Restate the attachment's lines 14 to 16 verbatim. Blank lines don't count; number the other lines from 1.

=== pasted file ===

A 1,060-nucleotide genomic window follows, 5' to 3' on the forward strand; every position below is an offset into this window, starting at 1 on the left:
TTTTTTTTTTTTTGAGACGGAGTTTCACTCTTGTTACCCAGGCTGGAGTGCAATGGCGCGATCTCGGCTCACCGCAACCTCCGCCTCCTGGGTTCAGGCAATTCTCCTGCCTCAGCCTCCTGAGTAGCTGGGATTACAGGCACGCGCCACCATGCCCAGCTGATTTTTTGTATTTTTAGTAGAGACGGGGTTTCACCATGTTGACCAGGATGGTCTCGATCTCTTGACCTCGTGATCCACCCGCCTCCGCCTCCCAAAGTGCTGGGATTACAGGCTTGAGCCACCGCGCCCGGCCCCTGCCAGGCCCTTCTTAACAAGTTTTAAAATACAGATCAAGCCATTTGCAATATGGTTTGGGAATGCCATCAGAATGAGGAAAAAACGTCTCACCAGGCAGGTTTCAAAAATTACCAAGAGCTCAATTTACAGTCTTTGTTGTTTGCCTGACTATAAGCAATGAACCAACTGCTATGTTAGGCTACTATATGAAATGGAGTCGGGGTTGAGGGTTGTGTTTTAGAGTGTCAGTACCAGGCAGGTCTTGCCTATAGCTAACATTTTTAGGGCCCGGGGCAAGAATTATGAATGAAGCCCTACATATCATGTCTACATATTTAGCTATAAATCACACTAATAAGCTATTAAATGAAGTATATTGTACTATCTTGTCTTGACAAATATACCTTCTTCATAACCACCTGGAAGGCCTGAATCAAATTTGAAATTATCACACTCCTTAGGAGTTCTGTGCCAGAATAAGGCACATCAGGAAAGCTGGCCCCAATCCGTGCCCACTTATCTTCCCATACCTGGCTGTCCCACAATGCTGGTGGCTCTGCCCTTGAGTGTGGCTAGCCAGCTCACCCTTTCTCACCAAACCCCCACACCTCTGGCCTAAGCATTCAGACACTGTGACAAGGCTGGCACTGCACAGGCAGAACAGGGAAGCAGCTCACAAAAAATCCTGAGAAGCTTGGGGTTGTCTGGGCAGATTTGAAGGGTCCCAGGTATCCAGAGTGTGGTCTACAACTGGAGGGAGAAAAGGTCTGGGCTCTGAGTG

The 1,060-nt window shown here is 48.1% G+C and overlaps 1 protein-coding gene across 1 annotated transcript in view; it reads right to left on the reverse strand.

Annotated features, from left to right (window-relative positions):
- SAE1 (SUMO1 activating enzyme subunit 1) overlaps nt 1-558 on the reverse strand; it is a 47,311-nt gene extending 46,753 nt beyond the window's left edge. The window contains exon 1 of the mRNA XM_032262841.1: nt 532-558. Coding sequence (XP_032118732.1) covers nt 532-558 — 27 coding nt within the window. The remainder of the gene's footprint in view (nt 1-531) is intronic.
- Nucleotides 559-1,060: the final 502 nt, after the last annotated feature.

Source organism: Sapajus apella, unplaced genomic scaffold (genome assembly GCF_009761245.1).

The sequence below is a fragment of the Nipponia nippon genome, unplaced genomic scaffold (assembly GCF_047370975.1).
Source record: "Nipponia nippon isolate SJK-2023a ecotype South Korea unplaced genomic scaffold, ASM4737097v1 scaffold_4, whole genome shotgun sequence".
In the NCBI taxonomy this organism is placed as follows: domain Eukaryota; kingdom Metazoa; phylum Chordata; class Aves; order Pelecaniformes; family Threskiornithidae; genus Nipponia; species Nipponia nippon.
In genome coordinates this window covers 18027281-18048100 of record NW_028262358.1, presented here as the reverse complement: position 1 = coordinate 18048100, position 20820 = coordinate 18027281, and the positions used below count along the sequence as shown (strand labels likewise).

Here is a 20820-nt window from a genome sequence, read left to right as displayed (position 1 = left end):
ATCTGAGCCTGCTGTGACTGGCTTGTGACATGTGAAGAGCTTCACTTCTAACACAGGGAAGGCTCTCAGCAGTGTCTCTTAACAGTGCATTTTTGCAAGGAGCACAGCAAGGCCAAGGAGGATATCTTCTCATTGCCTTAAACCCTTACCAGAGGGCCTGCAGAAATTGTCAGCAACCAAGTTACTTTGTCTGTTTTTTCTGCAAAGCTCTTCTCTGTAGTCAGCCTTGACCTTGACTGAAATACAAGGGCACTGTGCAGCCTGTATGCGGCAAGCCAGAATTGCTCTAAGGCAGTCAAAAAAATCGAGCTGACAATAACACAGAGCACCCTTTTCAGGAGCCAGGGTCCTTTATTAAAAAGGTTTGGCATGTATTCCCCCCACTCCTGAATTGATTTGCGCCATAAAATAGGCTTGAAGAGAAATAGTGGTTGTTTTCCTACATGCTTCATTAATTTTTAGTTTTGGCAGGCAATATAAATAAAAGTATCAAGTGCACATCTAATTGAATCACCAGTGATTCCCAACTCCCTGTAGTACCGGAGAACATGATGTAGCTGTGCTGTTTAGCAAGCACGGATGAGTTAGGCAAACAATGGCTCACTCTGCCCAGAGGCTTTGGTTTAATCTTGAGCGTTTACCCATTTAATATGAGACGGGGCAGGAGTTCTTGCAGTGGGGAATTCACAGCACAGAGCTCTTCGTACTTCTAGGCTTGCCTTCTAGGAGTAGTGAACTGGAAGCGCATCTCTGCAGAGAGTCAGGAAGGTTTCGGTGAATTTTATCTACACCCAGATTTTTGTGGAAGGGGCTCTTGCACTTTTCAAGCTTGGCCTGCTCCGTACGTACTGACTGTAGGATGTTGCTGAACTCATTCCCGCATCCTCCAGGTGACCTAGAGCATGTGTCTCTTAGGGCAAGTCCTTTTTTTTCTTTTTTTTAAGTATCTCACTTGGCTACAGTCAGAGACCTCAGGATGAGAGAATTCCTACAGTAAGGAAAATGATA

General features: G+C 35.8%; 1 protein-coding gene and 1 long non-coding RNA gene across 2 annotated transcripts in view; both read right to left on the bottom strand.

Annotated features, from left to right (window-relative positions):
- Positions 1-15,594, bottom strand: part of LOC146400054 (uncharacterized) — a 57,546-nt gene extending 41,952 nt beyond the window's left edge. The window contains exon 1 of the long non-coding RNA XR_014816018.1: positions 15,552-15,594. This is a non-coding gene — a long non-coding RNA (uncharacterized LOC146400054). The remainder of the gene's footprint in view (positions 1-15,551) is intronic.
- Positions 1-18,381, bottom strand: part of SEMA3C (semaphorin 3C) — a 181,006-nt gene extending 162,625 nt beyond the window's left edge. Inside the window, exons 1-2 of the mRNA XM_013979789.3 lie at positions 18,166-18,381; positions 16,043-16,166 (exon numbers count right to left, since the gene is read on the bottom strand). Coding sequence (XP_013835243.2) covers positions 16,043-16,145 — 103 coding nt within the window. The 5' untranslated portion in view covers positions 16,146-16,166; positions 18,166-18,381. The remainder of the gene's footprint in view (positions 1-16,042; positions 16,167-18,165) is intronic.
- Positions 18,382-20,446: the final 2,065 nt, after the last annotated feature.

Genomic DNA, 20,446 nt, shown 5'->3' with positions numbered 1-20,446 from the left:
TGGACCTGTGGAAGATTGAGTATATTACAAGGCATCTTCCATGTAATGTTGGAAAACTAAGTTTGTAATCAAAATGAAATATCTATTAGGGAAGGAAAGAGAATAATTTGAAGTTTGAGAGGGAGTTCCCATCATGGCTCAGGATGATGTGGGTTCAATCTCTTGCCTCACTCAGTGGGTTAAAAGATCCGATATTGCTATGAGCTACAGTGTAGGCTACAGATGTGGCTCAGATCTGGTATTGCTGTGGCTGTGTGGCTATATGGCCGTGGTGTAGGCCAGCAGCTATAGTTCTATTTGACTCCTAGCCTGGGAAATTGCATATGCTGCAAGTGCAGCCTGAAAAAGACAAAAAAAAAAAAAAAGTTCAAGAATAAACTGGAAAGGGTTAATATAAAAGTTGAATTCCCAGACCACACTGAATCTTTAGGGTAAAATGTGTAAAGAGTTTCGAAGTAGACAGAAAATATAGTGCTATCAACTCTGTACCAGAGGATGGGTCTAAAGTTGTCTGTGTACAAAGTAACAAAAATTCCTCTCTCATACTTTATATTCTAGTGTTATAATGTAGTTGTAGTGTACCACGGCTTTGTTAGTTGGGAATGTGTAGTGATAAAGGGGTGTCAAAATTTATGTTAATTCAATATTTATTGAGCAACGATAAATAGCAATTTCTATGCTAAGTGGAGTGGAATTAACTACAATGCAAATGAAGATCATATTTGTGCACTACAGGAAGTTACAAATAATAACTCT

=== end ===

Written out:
General features: G+C 35.8%; 1 protein-coding gene and 1 long non-coding RNA gene across 2 annotated transcripts in view; both read right to left on the bottom strand.

Annotated features, from left to right (window-relative positions):
- Positions 1-15,594, bottom strand: part of LOC146400054 (uncharacterized) — a 57,546-nt gene extending 41,952 nt beyond the window's left edge. The window contains exon 1 of the long non-coding RNA XR_014816018.1: positions 15,552-15,594. This is a non-coding gene — a long non-coding RNA (uncharacterized LOC146400054). The remainder of the gene's footprint in view (positions 1-15,551) is intronic.